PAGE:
It's worth noting that participation by irregulars in combat doesn't deprive them of all protections under the laws of armed conflict. They exchange the protections afforded non-combatants for the less extensive but still significant protections combatants enjoy. The International Committee of the Red Cross has a convenient summary of the relevant distinctions here.

Tyler Farrar, CISO of Exabeam, sees a growing likelihood of cybeattacks in Russia's war. Farrar also sees such attacks as providing a template for what's likely to represent a trend in other states' operations during 2023. .

“Nation-state actors will continue cyber operations in 2023; whether these attacks increase, decrease, or stay the same ultimately depends upon the strategic objectives of each campaign. Based on the current geopolitical climate, I think we can expect these cyberattacks to increase across the major players. For example, Russia’s failure in Ukraine exposed its weaknesses to the world, but its attacks are likely to continue against Ukraine, including operational disruption, cyber espionage, and disinformation campaigns. It would be unsurprising for the attacks to expand beyond Ukraine too, as Russia's leader attempts to prove Russia is not weak. Likewise, cyber espionage is a key tactic in China’s strategy for global influence and territorial supremacy, and I think we can expect these operations to increase, particularly across private sector companies.

"In 2023, state policies will directly influence cybercriminal and hacktivist communities to obfuscate sources and methods, increasingly blurring the lines between nation-states, cybercriminals, and hacktivists. Cybersecurity teams would be wise to remain flexible with respect to threat actor attribution.”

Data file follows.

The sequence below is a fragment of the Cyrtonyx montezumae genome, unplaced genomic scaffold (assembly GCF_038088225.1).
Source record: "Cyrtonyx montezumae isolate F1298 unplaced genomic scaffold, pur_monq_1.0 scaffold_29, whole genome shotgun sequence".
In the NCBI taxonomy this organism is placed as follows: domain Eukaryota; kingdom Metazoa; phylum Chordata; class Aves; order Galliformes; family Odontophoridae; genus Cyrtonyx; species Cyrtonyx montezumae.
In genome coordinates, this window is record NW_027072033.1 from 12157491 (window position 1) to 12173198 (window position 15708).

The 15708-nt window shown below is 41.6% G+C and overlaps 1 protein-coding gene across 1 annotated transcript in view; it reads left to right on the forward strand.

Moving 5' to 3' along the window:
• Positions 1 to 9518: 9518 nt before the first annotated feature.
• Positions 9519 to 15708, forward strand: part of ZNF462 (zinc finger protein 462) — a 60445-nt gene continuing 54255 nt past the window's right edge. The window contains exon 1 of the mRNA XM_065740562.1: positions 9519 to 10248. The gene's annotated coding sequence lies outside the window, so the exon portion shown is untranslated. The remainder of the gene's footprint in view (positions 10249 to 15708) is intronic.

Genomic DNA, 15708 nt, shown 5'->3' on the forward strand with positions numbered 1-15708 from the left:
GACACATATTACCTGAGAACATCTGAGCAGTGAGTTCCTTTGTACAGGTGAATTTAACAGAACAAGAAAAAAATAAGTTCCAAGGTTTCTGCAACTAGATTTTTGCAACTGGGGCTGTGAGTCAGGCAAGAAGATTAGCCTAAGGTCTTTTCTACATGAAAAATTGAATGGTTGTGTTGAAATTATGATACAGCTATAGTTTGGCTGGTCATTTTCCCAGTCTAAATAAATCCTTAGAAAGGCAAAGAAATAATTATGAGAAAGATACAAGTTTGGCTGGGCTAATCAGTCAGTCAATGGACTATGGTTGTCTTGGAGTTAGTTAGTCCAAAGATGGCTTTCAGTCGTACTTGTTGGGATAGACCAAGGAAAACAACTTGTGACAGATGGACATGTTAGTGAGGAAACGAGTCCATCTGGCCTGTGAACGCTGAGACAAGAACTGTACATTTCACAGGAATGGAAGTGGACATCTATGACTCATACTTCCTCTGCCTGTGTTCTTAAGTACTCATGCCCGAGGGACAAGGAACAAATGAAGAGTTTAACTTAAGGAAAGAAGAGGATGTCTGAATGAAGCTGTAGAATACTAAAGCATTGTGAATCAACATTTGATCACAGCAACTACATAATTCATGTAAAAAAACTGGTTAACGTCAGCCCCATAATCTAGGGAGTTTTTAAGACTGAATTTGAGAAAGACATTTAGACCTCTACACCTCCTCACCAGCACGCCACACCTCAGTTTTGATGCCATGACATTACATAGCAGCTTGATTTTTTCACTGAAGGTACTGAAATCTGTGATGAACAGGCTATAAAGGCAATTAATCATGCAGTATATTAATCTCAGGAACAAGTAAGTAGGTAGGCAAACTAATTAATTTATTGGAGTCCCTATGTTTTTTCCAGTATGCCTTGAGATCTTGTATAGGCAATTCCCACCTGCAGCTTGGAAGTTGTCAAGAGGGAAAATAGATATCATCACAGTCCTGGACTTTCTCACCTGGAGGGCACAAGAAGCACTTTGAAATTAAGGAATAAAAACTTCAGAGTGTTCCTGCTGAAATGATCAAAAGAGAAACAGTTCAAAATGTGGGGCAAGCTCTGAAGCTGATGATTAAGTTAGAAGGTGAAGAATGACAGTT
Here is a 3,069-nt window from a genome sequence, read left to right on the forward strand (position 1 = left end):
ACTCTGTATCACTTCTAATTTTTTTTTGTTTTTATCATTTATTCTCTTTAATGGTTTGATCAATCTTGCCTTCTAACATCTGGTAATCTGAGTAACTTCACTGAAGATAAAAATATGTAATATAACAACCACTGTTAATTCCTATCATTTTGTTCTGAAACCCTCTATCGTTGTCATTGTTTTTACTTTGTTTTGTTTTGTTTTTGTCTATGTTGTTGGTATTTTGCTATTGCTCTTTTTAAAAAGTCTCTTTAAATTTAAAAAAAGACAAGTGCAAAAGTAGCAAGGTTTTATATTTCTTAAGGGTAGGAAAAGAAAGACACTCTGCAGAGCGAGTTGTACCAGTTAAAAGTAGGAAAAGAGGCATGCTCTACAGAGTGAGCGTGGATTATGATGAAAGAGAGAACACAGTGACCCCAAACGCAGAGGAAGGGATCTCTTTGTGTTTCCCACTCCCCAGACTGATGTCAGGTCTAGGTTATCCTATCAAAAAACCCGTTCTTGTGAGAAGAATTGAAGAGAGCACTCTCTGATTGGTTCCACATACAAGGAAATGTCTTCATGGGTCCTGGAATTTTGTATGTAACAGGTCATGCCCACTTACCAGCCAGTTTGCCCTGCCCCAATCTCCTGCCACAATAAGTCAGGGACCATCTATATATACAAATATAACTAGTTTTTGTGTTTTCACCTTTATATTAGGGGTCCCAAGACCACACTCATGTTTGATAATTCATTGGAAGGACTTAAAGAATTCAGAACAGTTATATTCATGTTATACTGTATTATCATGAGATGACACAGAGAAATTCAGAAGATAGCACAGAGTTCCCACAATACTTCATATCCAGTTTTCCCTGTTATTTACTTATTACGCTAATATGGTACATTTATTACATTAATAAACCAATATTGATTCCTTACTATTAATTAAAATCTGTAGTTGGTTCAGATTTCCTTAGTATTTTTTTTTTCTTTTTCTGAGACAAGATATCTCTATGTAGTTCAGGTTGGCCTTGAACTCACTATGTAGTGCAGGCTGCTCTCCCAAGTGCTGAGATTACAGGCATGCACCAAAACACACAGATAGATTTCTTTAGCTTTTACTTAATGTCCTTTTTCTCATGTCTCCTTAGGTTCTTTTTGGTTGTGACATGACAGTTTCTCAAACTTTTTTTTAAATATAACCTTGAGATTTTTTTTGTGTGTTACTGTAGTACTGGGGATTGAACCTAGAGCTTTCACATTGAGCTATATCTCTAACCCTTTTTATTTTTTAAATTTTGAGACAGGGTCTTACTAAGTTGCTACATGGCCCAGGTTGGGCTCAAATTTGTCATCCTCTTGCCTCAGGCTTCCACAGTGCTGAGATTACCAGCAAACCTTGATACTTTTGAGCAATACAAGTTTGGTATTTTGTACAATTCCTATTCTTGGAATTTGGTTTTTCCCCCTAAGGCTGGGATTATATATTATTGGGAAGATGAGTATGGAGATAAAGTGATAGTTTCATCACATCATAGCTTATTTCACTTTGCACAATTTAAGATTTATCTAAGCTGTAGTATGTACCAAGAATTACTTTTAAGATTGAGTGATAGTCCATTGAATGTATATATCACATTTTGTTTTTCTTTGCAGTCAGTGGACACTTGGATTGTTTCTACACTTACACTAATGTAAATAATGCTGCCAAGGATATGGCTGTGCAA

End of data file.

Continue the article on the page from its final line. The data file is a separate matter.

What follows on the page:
Private sector support for Ukrainian cybersecurity.

Corporate support for Ukraine's cyber defense has been one of the striking features of the war to date. Business Insider has an interview with Yegor Aushev, founder of the Ukrainian security firm Cyber Unit Tech in which Aushev describes his successful effort to rally practitioners to Ukraine's cause in cyberspace. "We started creating projects that we could help with and delivered them to the Ministry of Defense and National Security and Defense Council," Aushev said, "along with information to help our government in an unofficial capacity." This is unsurprising and unexceptional. The work of the volunteers Aushev has attracted (which he describes as "decentralized") has for the most part been rendering assistance to organizations that have found themselves under cyberattack. They've also been involved with OSINT collection and analysis.

Bloomberg reports that Big Tech was prominent at last week's Munich Security Conference. Apple, Amazon, Microsoft, Meta and Alphabet were there, and all of them urged continued support for Ukraine. They themselves have contributed to Ukraine's cyber resilience, and seem likely to continue to do so. That support has been assisted, as the Washington Times describes, by considerable cooperation with US intelligence agencies, notably NSA.